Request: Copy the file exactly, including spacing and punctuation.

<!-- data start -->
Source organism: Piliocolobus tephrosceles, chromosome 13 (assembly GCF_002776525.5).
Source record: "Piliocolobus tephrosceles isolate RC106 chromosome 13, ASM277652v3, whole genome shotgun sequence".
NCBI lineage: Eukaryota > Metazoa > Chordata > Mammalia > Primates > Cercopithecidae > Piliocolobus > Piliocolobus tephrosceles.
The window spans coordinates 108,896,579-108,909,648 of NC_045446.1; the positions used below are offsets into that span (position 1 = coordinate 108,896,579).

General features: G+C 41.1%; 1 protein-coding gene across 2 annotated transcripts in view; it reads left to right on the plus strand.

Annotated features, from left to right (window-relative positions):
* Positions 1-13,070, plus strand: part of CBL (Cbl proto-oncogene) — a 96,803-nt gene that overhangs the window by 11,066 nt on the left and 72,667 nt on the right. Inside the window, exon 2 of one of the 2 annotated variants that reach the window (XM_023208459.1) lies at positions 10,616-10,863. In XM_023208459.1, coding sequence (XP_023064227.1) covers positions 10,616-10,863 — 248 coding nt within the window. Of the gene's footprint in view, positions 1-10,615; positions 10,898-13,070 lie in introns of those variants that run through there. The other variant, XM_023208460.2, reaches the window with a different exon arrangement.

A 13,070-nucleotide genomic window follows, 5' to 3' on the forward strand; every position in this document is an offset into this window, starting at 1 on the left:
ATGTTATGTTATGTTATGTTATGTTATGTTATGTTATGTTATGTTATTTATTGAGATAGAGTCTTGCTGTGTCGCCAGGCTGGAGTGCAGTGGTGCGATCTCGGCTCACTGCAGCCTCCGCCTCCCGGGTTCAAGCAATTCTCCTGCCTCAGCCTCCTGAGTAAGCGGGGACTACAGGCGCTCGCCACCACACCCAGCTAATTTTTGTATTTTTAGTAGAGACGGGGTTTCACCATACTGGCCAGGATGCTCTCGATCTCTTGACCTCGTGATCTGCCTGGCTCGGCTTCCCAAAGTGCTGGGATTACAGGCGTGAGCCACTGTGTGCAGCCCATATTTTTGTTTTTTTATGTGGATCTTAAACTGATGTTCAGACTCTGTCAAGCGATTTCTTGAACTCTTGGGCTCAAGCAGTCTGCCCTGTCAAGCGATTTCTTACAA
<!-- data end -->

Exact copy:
Source organism: Piliocolobus tephrosceles, chromosome 13 (assembly GCF_002776525.5).
Source record: "Piliocolobus tephrosceles isolate RC106 chromosome 13, ASM277652v3, whole genome shotgun sequence".
NCBI lineage: Eukaryota > Metazoa > Chordata > Mammalia > Primates > Cercopithecidae > Piliocolobus > Piliocolobus tephrosceles.
The window spans coordinates 108,896,579-108,909,648 of NC_045446.1; the positions used below are offsets into that span (position 1 = coordinate 108,896,579).

General features: G+C 41.1%; 1 protein-coding gene across 2 annotated transcripts in view; it reads left to right on the plus strand.

Annotated features, from left to right (window-relative positions):
* Positions 1-13,070, plus strand: part of CBL (Cbl proto-oncogene) — a 96,803-nt gene that overhangs the window by 11,066 nt on the left and 72,667 nt on the right. Inside the window, exon 2 of one of the 2 annotated variants that reach the window (XM_023208459.1) lies at positions 10,616-10,863. In XM_023208459.1, coding sequence (XP_023064227.1) covers positions 10,616-10,863 — 248 coding nt within the window. Of the gene's footprint in view, positions 1-10,615; positions 10,898-13,070 lie in introns of those variants that run through there. The other variant, XM_023208460.2, reaches the window with a different exon arrangement.

A 13,070-nucleotide genomic window follows, 5' to 3' on the forward strand; every position in this document is an offset into this window, starting at 1 on the left:
ATGTTATGTTATGTTATGTTATGTTATGTTATGTTATGTTATGTTATTTATTGAGATAGAGTCTTGCTGTGTCGCCAGGCTGGAGTGCAGTGGTGCGATCTCGGCTCACTGCAGCCTCCGCCTCCCGGGTTCAAGCAATTCTCCTGCCTCAGCCTCCTGAGTAAGCGGGGACTACAGGCGCTCGCCACCACACCCAGCTAATTTTTGTATTTTTAGTAGAGACGGGGTTTCACCATACTGGCCAGGATGCTCTCGATCTCTTGACCTCGTGATCTGCCTGGCTCGGCTTCCCAAAGTGCTGGGATTACAGGCGTGAGCCACTGTGTGCAGCCCATATTTTTGTTTTTTTATGTGGATCTTAAACTGATGTTCAGACTCTGTCAAGCGATTTCTTGAACTCTTGGGCTCAAGCAGTCTGCCCTGTCAAGCGATTTCTTACAA